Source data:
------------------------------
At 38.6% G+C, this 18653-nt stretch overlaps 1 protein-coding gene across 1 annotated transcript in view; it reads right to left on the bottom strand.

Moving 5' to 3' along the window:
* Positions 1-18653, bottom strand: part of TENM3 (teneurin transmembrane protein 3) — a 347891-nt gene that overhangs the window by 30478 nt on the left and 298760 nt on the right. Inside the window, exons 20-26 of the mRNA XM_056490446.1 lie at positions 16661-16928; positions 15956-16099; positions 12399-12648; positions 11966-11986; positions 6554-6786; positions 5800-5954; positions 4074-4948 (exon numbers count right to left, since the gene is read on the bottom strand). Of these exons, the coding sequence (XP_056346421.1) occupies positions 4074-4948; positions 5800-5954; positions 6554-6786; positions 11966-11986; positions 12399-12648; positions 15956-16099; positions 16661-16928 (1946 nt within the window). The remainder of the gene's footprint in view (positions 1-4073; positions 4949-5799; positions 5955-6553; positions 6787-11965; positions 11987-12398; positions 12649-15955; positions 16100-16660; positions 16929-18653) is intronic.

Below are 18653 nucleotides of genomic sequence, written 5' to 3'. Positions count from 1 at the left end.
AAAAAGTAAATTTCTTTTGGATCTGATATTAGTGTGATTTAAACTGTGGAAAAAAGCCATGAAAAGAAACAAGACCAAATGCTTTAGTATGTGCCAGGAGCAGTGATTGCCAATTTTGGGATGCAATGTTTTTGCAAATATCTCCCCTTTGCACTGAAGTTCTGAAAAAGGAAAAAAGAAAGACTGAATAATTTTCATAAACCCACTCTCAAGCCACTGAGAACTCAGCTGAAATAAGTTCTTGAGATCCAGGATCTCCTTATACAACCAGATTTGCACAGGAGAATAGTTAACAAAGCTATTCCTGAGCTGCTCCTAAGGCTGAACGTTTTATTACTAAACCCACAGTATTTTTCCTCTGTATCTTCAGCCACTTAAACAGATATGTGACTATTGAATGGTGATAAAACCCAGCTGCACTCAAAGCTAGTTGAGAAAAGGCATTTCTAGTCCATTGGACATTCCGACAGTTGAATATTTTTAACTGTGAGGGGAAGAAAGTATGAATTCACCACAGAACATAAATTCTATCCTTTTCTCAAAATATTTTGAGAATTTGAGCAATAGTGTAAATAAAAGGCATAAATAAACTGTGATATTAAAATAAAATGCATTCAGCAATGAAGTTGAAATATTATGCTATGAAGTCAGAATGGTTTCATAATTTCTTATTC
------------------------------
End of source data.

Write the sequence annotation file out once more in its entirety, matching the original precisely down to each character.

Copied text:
At 38.6% G+C, this 18653-nt stretch overlaps 1 protein-coding gene across 1 annotated transcript in view; it reads right to left on the bottom strand.

Moving 5' to 3' along the window:
* Positions 1-18653, bottom strand: part of TENM3 (teneurin transmembrane protein 3) — a 347891-nt gene that overhangs the window by 30478 nt on the left and 298760 nt on the right. Inside the window, exons 20-26 of the mRNA XM_056490446.1 lie at positions 16661-16928; positions 15956-16099; positions 12399-12648; positions 11966-11986; positions 6554-6786; positions 5800-5954; positions 4074-4948 (exon numbers count right to left, since the gene is read on the bottom strand). Of these exons, the coding sequence (XP_056346421.1) occupies positions 4074-4948; positions 5800-5954; positions 6554-6786; positions 11966-11986; positions 12399-12648; positions 15956-16099; positions 16661-16928 (1946 nt within the window). The remainder of the gene's footprint in view (positions 1-4073; positions 4949-5799; positions 5955-6553; positions 6787-11965; positions 11987-12398; positions 12649-15955; positions 16100-16660; positions 16929-18653) is intronic.

Below are 18653 nucleotides of genomic sequence, written 5' to 3'. Positions count from 1 at the left end.
AAAAAGTAAATTTCTTTTGGATCTGATATTAGTGTGATTTAAACTGTGGAAAAAAGCCATGAAAAGAAACAAGACCAAATGCTTTAGTATGTGCCAGGAGCAGTGATTGCCAATTTTGGGATGCAATGTTTTTGCAAATATCTCCCCTTTGCACTGAAGTTCTGAAAAAGGAAAAAAGAAAGACTGAATAATTTTCATAAACCCACTCTCAAGCCACTGAGAACTCAGCTGAAATAAGTTCTTGAGATCCAGGATCTCCTTATACAACCAGATTTGCACAGGAGAATAGTTAACAAAGCTATTCCTGAGCTGCTCCTAAGGCTGAACGTTTTATTACTAAACCCACAGTATTTTTCCTCTGTATCTTCAGCCACTTAAACAGATATGTGACTATTGAATGGTGATAAAACCCAGCTGCACTCAAAGCTAGTTGAGAAAAGGCATTTCTAGTCCATTGGACATTCCGACAGTTGAATATTTTTAACTGTGAGGGGAAGAAAGTATGAATTCACCACAGAACATAAATTCTATCCTTTTCTCAAAATATTTTGAGAATTTGAGCAATAGTGTAAATAAAAGGCATAAATAAACTGTGATATTAAAATAAAATGCATTCAGCAATGAAGTTGAAATATTATGCTATGAAGTCAGAATGGTTTCATAATTTCTTATTC